Next on the plan was to visit the Joey Dunlop Memorial in Ballymoney, it was a really good dry run down there taking about half an hour. In the town, eventually one of the locals had to point me in the right direction, think I rode past it a couple of times. The memorial site is nicely set out and is a fantastic tribute to a great man. The rest of the trip was down to Ballymeana, then from there about 20mls over to Larne. I arrived there with a couple of hours to spare so just had a look round the town , then took a run along the coast road for about 15mls before heading back to join the cue for the ferry. All in a good few days away. Heading to Orkney next month sometime, got a few things I want to see up there, anyone want to go?


Poor old Bantam Cub hasn't had much time to get out and about on this bike lately, but after our little excursion to the Lothians and Argyll, he did invest in a new tool bag for the back of the bike so that he can carry his 'proper' tools - ones that don't snap midway through a wheel removal job! Looks neat, don't you think?


Next up is Stu. Do you ever wonder who these people are who leave comments on
the blog, what they look like, what they ride? I do. So it's nice to get a wee
piccy from time to time. Only recently did Stu rediscover the joys of being out
in the fresh air, getting cold and wet, and the Bonnie is his pride and joy. Oh,
and meet Daisy and Wee Jock!


Ah, yes, then we have Graham. I was kinda hoping that my request for pics might result in some bike shows and rallies up and down the country, but no, I get photos of broken speedo internals! Graham, of Improving Classic Motorcycles fame, very kindly volunteered (had his arm twisted?) to fix Cubbie's speed measuring device. Upon closer inspection, he informs me it's all pretty bad news. Can you guess which bits are Cubbies in the following picture?


Oh yers, hang on, Kawa's cousin "JJ" races MZs (and other marques) over in New Zealand.

I was on a MZ as a bit of a joke at a local classic meeting. It was a bundle of fun and I raced in almost every class, over 9 races in one day! It's a standing joke in the pits. Eligible for almost every class it's a whopping 250cc and dates to some time BC (or atleast feels like it when you ride it), but still I finished 5th in the pre'89 open two stroke class on the tighter layout at Ruapuna.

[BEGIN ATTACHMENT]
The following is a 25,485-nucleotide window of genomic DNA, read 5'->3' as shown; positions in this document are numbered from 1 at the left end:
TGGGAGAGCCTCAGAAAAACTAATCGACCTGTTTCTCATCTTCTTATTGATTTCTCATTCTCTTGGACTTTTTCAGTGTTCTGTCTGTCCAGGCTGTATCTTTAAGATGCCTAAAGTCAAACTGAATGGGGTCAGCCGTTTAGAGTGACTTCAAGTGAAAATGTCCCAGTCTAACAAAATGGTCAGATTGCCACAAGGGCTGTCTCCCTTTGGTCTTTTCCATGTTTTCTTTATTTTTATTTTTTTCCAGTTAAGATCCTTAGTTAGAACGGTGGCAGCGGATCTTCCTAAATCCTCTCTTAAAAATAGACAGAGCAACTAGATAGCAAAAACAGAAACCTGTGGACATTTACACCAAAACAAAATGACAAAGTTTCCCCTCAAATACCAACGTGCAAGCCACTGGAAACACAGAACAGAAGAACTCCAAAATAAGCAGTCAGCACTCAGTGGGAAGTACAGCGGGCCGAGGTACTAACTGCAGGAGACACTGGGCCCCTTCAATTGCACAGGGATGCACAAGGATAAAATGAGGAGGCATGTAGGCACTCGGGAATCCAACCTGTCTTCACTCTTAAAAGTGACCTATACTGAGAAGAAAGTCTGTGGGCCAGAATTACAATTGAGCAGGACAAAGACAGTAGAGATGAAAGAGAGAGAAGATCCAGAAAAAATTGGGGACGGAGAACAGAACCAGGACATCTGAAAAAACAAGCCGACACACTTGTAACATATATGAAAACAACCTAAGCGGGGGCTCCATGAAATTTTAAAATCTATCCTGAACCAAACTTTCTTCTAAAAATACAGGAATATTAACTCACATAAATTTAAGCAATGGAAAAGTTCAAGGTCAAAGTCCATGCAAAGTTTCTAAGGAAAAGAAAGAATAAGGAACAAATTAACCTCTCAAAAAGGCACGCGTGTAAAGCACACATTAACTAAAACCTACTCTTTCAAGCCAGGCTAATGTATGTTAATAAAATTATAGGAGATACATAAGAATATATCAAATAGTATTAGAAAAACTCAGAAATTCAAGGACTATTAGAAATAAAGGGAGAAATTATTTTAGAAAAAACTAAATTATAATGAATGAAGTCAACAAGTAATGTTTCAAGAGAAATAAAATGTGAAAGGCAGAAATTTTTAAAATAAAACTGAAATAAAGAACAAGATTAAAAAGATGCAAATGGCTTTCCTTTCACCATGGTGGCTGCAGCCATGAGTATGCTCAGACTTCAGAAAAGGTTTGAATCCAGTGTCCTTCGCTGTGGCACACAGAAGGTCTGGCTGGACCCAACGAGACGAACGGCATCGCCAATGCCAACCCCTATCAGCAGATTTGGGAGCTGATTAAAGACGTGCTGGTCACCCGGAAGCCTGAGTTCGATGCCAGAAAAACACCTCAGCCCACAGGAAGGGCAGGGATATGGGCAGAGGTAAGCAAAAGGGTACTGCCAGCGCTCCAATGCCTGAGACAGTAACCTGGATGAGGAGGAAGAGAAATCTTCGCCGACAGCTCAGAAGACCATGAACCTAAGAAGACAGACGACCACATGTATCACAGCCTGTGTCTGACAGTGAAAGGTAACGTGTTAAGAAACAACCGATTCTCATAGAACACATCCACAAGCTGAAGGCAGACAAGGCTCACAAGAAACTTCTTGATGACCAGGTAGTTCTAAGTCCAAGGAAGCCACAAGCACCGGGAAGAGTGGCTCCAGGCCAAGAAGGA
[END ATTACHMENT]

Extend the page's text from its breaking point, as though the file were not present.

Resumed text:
The classic bike is a home-built bike from down south. It was built in 1966 (or '63, I can't remember exactly) and is two twin cylinder chainsaw engines joined together. It has a BSA front end. Anyone know anything else about it?

Ah! BigBob! Thanks for the link to your Photo Bucket page - hope you don't mind if I borrow a few pictures from the British and European Motorcycle day in Maryland a wee whiley back...

Gold barrelled bonnie Drag Boxerexposed valve Nimbus 4 PhotobucketNorton Inters nortons

Matchless WD competiton bikes
Cubbie cuz Saved the best til last...

They certainly have a fine selection of some nice old bikes over there.
Still on the 'other side of the world' theme, managed to talk Ol' Diggy into sending a couple of pics of his latest project, a 1939 BSA B25. We think the DVLA in the UK is slow and inefficient when it comes to dishing out registrations and paperwork for our projects, but poor Dig has spent three years working on the bike, and now he's been waiting over 6 weeks to get the legalities sorted. The only quote I could extract from his was "if it ever happens"... Cracking bike though.

Monday, 22 June 2009

Bracken Trundle. (Subtitled; Not bad for a Girl).

So there y'are. I'm back on Shorty's Suzuki. Tearing along country roads towards Oban on the evening before the Longest Day, and although it's been warm through the daylight hours, the clouds are brewing and the sun keeps hiding behind big lumpy hilly bits. I can't be bothered to stop and put my padded over trousers on, even though my legs are going numb with the cold breeze, but I'm nearly there. Just another fifty miles to go. No, can't be that close already. Ah, hang on, this thing works in kilometres. I know the thing that most, if not all of you want to read about, is the bike, but sadly I can't comment too much on it, because the whole purpose of having it on long term loan, is to do a write up for a magazine. So the best I can do, is to let you know when and where you can read all about it. Finally made it to Oban, grabbed a healthy take away meal and stuffed it in my rucksack. I don't know if the lady at Glenroy B&B could smell it or not, but she didn't let on. She was probably horrified at this frozen, stammering little girlie who'd stumbled into her house at bang on the time she had estimated (9pm), who had trouble signing in as her fingers wouldn't bend. Even after my smoked sausage and chips I was still cold, so filled the kettle and had a hot chocolate. And a Kitkat. And a couple of short bread biscuits. What? Well they're put in the room for people to eat, so I might as well oblige! Snuggled down under the duvet, piled the towels from the bathroom and my spare clothes on top of me and watched a very interesting programme about brain surgery while I thawed out. Deep brain stimulation and the pioneering lobotomists. Fascinating stuff. Up later than planned on Sunday, had a lovely breakfast, got chatting to the gentleman of the house about bikes - he used to have a Triumph, and a BSA, and something called a 'Onda I think it was. As a result, the B&B is ultra bike friendly, with a private car / bike park, and they even provide bits of wood should you need something to put under the sidestand. I apologise to them if Room 7 had a slight odour of stale chips about it!